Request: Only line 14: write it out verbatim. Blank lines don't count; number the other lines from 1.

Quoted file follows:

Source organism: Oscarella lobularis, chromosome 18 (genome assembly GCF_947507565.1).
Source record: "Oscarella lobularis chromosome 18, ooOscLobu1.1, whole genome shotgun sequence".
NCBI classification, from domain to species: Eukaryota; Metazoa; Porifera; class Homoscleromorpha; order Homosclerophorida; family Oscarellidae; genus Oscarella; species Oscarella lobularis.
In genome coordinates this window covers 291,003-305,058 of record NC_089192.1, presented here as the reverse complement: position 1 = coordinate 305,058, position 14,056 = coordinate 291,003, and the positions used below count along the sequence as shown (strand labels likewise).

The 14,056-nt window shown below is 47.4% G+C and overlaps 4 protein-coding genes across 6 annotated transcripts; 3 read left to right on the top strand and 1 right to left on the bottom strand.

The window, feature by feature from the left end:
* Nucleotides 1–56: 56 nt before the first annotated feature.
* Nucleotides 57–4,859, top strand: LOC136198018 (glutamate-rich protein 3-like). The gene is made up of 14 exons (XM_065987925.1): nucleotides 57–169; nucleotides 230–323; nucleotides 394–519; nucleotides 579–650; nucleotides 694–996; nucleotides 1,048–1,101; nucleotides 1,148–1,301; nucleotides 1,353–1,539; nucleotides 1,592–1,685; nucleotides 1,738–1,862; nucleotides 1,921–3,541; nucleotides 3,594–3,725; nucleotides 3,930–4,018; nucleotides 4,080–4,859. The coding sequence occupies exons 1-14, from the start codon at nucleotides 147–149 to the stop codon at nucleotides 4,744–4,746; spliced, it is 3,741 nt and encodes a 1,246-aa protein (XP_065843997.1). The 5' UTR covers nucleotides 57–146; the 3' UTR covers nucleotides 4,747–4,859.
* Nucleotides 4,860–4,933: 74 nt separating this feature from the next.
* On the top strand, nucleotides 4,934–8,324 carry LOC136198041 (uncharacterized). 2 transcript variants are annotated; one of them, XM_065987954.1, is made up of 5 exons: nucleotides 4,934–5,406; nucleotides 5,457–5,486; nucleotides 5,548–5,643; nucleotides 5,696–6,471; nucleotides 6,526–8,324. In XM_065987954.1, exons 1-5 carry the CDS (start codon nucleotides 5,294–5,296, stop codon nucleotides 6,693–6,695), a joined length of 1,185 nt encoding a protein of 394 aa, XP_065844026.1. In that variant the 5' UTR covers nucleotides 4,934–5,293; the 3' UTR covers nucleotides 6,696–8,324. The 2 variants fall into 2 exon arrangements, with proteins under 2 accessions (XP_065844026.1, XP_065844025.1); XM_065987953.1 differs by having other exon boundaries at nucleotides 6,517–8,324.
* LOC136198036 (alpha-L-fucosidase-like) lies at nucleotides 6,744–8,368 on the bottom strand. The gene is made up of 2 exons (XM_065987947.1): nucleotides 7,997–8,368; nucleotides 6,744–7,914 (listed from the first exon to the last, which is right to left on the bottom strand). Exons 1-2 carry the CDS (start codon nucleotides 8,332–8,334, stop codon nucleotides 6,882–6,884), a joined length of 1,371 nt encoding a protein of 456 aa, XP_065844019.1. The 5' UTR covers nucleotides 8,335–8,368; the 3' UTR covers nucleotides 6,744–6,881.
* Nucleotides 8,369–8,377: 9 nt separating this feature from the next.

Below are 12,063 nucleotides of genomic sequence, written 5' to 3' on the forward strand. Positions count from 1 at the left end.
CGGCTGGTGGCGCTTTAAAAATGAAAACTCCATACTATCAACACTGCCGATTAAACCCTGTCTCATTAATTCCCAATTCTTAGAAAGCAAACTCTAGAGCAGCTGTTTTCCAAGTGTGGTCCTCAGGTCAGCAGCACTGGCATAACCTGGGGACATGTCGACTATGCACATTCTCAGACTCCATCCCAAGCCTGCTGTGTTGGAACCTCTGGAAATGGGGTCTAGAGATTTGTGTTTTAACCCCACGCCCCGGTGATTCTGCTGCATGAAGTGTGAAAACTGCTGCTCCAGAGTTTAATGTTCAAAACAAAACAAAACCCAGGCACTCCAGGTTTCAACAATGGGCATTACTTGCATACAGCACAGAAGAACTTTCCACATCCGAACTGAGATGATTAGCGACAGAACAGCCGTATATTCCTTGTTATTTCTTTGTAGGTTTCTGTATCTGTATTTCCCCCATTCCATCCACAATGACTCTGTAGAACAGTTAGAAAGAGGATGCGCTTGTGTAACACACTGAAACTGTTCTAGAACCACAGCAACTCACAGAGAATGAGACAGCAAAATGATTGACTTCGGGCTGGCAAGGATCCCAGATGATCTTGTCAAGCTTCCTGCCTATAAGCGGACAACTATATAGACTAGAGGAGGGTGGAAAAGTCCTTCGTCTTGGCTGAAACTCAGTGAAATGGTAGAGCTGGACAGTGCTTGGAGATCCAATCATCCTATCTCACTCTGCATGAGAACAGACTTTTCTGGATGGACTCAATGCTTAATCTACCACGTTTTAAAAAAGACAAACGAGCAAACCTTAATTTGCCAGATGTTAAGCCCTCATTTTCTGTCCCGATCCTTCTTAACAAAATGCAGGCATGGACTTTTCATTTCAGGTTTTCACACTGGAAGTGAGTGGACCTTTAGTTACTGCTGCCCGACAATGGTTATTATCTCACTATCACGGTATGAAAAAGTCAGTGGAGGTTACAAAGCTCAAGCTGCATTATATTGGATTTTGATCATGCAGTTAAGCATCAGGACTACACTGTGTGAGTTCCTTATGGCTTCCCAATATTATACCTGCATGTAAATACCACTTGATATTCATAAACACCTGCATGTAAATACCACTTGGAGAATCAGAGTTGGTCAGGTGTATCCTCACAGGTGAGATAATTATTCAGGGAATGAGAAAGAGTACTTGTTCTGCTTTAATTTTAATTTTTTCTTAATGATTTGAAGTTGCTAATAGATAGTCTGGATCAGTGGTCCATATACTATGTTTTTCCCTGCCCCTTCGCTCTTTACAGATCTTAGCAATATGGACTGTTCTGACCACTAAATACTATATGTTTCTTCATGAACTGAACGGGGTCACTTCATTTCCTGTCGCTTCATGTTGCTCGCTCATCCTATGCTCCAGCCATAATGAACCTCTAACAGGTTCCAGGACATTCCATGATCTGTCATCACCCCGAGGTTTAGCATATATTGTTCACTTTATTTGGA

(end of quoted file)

CGGCTGGTGGCGCTTTAAAAATGAAAACTCCATACTATCAACACTGCCGATTAAACCCTGTCTCATTAATTCCCAATTCTTAGAAAGCAAACTCTAGAGCAGCTGTTTTCCAAGTGTGGTCCTCAGGTCAGCAGCACTGGCATAACCTGGGGACATGTCGACTATGCACATTCTCAGACTCCATCCCAAGCCTGCTGTGTTGGAACCTCTGGAAATGGGGTCTAGAGATTTGTGTTTTAACCCCACGCCCCGGTGATTCTGCTGCATGAAGTGTGAAAACTGCTGCTCCAGAGTTTAATGTTCAAAACAAAACAAAACCCAGGCACTCCAGGTTTCAACAATGGGCATTACTTGCATACAGCACAGAAGAACTTTCCACATCCGAACTGAGATGATTAGCGACAGAACAGCCGTATATTCCTTGTTATTTCTTTGTAGGTTTCTGTATCTGTATTTCCCCCATTCCATCCACAATGACTCTGTAGAACAGTTAGAAAGAGGATGCGCTTGTGTAACACACTGAAACTGTTCTAGAACCACAGCAACTCACAGAGAATGAGACAGCAAAATGATTGACTTCGGGCTGGCAAGGATCCCAGATGATCTTGTCAAGCTTCCTGCCTATAAGCGGACAACTATATAGACTAGAGGAGGGTGGAAAAGTCCTTCGTCTTGGCTGAAACTCAGTGAAATGGTAGAGCTGGACAGTGCTTGGAGATCCAATCATCCTATCTCACTCTGCATGAGAACAGACTTTTCTGGATGGACTCAATGCTTAATCTACCACGTTTTAAAAAAGACAAACGAGCAAACCTTAATTTGCCAGATGTTAAGCCCTCATTTTCTGTCCCGATCCTTCTTAACAAAATGCAGGCATGGACTTTTCATTTCAGGTTTTCACACTGGAAGTGAGTGGACCTTTAGTTACTGCTGCCCGACAATGGTTATTATCTCACTATCACGGTATGAAAAAGTCAGTGGAGGTTACAAAGCTCAAGCTGCATTATATTGGATTTTGATCATGCAGTTAAGCATCAGGACTACACTGTGTGAGTTCCTTATGGCTTCCCAATATTATACCTGCATGTAAATACCACTTGATATTCATAAACACCTGCATGTAAATACCACTTGGAGAATCAGAGTTGGTCAGGTGTATCCTCACAGGTGAGATAATTATTCAGGGAATGAGAAAGAGTACTTGTTCTGCTTTAATTTTAATTTTTTCTTAATGATTTGAAGTTGCTAATAGATAGTCTGGATCAGTGGTCCATATACTATGTTTTTCCCTGCCCCTTCGCTCTTTACAGATCTTAGCAATATGGACTGTTCTGACCACTAAATACTATATGTTTCTTCATGAACTGAACGGGGTCACTTCATTTCCTGTCGCTTCATGTTGCTCGCTCATCCTATGCTCCAGCCATAATGAACCTCTAACAGGTTCCAGGACATTCCATGATCTGTCATCACCCCGAGGTTTAGCATATATTGTTCACTTTATTTGGA